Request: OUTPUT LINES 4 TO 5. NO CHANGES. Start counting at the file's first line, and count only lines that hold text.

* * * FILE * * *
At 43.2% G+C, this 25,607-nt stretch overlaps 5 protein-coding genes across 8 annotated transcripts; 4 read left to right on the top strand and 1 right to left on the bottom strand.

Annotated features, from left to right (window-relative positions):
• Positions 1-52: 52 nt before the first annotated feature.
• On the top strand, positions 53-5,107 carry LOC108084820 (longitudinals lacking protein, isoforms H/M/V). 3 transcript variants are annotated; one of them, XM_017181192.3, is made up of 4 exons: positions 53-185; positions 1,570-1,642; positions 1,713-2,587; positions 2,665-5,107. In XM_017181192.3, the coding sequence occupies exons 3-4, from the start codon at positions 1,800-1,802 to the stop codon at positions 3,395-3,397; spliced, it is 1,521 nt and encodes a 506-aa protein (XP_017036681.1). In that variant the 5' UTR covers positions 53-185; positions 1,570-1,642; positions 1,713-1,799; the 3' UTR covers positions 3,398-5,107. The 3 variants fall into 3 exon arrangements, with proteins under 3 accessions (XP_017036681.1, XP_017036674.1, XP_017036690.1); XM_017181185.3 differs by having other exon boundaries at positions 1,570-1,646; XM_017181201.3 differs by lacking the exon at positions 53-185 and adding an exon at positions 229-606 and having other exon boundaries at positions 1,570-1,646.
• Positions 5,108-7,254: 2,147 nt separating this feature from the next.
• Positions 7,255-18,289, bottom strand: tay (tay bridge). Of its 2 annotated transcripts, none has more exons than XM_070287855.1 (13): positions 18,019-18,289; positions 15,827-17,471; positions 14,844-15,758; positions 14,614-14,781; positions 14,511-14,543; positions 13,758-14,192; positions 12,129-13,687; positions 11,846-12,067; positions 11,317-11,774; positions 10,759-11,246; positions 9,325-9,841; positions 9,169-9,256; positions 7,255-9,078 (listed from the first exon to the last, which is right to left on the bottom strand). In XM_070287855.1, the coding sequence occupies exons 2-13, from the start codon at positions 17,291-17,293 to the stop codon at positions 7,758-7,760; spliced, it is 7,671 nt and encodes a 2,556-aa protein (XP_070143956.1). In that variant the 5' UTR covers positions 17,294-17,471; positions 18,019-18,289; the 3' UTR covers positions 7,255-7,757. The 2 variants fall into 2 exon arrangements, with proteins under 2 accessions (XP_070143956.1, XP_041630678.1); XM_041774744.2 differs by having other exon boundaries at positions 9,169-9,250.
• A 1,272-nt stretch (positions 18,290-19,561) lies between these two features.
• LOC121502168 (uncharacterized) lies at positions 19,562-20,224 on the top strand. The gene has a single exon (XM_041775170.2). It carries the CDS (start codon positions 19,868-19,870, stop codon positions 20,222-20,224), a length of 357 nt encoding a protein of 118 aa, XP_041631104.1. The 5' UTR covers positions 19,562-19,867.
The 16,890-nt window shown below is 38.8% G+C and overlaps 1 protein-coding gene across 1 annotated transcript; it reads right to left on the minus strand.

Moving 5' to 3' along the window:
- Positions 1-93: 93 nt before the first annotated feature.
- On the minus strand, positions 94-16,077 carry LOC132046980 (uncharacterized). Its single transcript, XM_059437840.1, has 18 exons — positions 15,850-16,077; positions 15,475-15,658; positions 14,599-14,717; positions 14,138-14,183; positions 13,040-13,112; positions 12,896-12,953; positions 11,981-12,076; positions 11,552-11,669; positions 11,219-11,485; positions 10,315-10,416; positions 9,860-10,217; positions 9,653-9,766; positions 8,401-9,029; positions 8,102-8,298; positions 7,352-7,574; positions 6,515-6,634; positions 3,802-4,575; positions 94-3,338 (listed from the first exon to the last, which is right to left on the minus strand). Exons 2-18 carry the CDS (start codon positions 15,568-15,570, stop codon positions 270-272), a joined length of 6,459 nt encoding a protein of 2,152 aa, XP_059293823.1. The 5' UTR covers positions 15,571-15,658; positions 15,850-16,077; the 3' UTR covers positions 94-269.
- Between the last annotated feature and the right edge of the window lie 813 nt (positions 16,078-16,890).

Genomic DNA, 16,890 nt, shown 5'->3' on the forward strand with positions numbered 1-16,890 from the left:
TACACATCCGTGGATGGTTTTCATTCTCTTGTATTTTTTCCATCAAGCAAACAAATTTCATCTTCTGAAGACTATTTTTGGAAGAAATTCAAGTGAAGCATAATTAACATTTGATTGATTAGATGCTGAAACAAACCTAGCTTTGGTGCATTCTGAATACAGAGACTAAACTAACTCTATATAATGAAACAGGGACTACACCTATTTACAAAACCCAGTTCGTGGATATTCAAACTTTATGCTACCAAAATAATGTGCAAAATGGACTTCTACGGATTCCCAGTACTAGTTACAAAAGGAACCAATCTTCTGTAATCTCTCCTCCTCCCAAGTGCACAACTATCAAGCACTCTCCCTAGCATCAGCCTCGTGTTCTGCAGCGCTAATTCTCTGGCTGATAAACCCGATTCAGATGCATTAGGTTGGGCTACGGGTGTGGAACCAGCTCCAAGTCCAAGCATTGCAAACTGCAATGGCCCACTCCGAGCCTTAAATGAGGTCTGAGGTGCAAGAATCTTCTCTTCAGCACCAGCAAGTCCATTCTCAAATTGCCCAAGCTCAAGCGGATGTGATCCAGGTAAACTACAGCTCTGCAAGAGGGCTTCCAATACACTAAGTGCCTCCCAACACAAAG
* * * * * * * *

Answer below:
• On the top strand, positions 53-5,107 carry LOC108084820 (longitudinals lacking protein, isoforms H/M/V). 3 transcript variants are annotated; one of them, XM_017181192.3, is made up of 4 exons: positions 53-185; positions 1,570-1,642; positions 1,713-2,587; positions 2,665-5,107. In XM_017181192.3, the coding sequence occupies exons 3-4, from the start codon at positions 1,800-1,802 to the stop codon at positions 3,395-3,397; spliced, it is 1,521 nt and encodes a 506-aa protein (XP_017036681.1). In that variant the 5' UTR covers positions 53-185; positions 1,570-1,642; positions 1,713-1,799; the 3' UTR covers positions 3,398-5,107. The 3 variants fall into 3 exon arrangements, with proteins under 3 accessions (XP_017036681.1, XP_017036674.1, XP_017036690.1); XM_017181185.3 differs by having other exon boundaries at positions 1,570-1,646; XM_017181201.3 differs by lacking the exon at positions 53-185 and adding an exon at positions 229-606 and having other exon boundaries at positions 1,570-1,646.
• Positions 5,108-7,254: 2,147 nt separating this feature from the next.